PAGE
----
. "Status of Agricultural Water Use in Iran--Amin Alizadeh and Abbas Keshavarz." Water Conservation, Reuse, and Recycling: Proceedings of an Iranian-American Workshop. Washington, DC: The National Academies Press, 2005.
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Water Conservation, Reuse, and Recycling: Proceedings of an Iranian-American Workshop
all the countries of the Middle East. In order to master the complex problem of water scarcity there will need to be regional cooperation and assistance.
GEOGRAPHICAL LOCATION AND POPULATION
Iran, with an area of 165 million hectares (Mha), is located in a semiarid region of the Middle East. Distribution of precipitation is uneven. The average amount of precipitation over the country is 252 mm/year, which is less than one-third of the world average. While annual precipitation usually exceeds 2,000 mm in some of the northern parts of the country, it may be less than 20 mm in desert areas. Although water surpluses exist in the mountain regions, the areas of high population concentration and high water demand are hundreds of miles away.
Population growth in Iran is high. The highest recorded rate of 3.9 percent occurred in 1986. But a remarkable achievement of Iran in applying family planning programs during the years of 1986-1996 contributed to a lower rate of population growth of 1.45 percent in that decade (Ghazi, 2002). The latest census figures showed the population of Iran to be 60 million in 1996. Today, it is estimated that the population of the country may be more than 65 million. It is also expected that the population may double by 2021 (Plan and Budget Organization, 1999). Rapid population growth in the last two decades has changed the relative composition of the rural and urban populations. While the ratio of rural to urban population was 40/60 before the revolution, it is now reversed. By 2010 some 80 percent of the total population may live in urban areas and especially in big cities like Tehran, Mashhad, and Isfahan. Most of the water resources that sometime ago were used for agriculture are now used to supply drinking water to these cities. Altogether, population growth, urban and industrial growth, and agricultural development in Iran have created a condition of water stress. This situation is beyond a water shortage or crisis and aggregates the serious scientific, technical, ecological, economic, and social issues surrounding water for now and the years to come (Ghazi, 2002).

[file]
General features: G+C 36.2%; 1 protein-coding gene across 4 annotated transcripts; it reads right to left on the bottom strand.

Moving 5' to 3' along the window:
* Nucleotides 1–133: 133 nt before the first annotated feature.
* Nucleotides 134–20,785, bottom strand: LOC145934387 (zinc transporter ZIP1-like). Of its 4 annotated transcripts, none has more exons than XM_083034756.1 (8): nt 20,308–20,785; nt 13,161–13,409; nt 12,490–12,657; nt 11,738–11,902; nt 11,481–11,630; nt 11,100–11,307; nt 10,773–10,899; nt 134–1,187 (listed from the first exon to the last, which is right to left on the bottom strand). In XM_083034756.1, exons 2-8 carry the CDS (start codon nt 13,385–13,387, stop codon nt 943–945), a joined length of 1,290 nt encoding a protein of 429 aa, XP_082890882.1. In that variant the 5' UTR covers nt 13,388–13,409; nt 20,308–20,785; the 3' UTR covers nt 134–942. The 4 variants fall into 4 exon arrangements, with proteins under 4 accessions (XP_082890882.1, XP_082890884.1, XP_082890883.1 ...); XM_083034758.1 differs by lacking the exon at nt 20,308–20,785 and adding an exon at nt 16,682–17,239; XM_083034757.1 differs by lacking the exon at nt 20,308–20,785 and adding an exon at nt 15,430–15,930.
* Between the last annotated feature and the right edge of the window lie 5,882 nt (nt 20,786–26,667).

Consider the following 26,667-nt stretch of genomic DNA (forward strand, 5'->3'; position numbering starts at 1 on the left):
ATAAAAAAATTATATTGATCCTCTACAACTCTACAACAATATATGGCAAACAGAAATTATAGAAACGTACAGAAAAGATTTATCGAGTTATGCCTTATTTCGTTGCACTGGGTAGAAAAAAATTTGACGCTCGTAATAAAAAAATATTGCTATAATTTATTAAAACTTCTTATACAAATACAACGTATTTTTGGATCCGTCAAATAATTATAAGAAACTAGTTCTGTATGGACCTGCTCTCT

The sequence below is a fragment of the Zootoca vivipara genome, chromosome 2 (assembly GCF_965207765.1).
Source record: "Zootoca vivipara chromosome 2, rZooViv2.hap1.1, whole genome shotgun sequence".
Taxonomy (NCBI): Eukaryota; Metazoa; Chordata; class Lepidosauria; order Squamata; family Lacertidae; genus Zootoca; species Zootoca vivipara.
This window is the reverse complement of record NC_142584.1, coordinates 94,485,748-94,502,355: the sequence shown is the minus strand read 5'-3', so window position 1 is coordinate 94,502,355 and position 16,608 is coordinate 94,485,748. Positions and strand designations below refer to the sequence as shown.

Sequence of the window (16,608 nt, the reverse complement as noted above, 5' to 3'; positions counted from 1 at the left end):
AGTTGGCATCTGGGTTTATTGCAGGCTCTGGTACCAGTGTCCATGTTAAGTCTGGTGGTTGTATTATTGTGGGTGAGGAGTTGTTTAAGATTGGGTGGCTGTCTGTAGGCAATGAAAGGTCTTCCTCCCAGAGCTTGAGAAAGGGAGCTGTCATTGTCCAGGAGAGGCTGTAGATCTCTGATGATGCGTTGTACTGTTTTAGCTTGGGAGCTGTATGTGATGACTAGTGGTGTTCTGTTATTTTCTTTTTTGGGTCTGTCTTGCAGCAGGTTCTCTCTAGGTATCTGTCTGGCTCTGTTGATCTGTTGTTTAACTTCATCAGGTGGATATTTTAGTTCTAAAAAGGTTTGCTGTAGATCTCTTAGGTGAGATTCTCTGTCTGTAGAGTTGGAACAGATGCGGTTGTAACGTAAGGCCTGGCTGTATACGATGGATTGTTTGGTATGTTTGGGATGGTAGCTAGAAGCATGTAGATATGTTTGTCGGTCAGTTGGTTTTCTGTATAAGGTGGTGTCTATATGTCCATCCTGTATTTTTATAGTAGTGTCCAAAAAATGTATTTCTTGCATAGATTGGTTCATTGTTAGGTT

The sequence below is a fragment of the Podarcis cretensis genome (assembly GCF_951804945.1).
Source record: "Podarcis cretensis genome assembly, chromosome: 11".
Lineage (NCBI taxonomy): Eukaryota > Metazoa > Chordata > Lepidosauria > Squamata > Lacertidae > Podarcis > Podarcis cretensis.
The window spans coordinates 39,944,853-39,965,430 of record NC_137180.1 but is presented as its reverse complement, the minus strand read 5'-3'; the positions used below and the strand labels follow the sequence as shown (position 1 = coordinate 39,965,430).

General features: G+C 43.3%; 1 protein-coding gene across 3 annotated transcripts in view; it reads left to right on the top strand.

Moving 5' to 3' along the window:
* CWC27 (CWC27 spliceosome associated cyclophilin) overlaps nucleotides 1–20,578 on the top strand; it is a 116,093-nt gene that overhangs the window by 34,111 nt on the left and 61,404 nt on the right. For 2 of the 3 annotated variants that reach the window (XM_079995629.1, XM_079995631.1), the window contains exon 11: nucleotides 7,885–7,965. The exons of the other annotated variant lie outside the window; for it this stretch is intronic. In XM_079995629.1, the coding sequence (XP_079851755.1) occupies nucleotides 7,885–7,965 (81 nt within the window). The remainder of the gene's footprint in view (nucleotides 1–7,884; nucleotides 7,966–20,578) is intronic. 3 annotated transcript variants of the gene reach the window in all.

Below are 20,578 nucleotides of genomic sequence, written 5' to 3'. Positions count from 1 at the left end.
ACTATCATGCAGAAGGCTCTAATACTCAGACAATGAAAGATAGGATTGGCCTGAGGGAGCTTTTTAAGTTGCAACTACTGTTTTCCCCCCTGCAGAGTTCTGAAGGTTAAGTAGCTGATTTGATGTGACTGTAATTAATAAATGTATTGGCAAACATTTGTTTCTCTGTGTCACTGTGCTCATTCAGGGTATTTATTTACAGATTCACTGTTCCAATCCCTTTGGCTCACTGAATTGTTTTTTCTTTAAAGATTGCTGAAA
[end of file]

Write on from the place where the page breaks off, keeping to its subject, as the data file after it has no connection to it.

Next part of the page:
WATER RESOURCES AND HYDROLOGY
Available data for Iran’s freshwater resources are presented in Table 1. As is seen in this table, the average renewable water in Iran is 130 billion cubic meters only. However, since the hydrologists have been involved in measuring rainfall and river flow at catchment scales, these data may not give a complete and accurate image of water availability unless data are also measured at other scales.
The level of water stress depends upon technical scarcity, demographic scarcity, and hydraulic density of population (Falkenmark, 1999). Given the high population increase and recent persistent drought conditions, Iran’s average annual supply of renewable freshwater per person fell from 2,254 m3 in 1988 to 1,950 in 1994, and the estimated figures for the years 2005 and 2020 are 1,750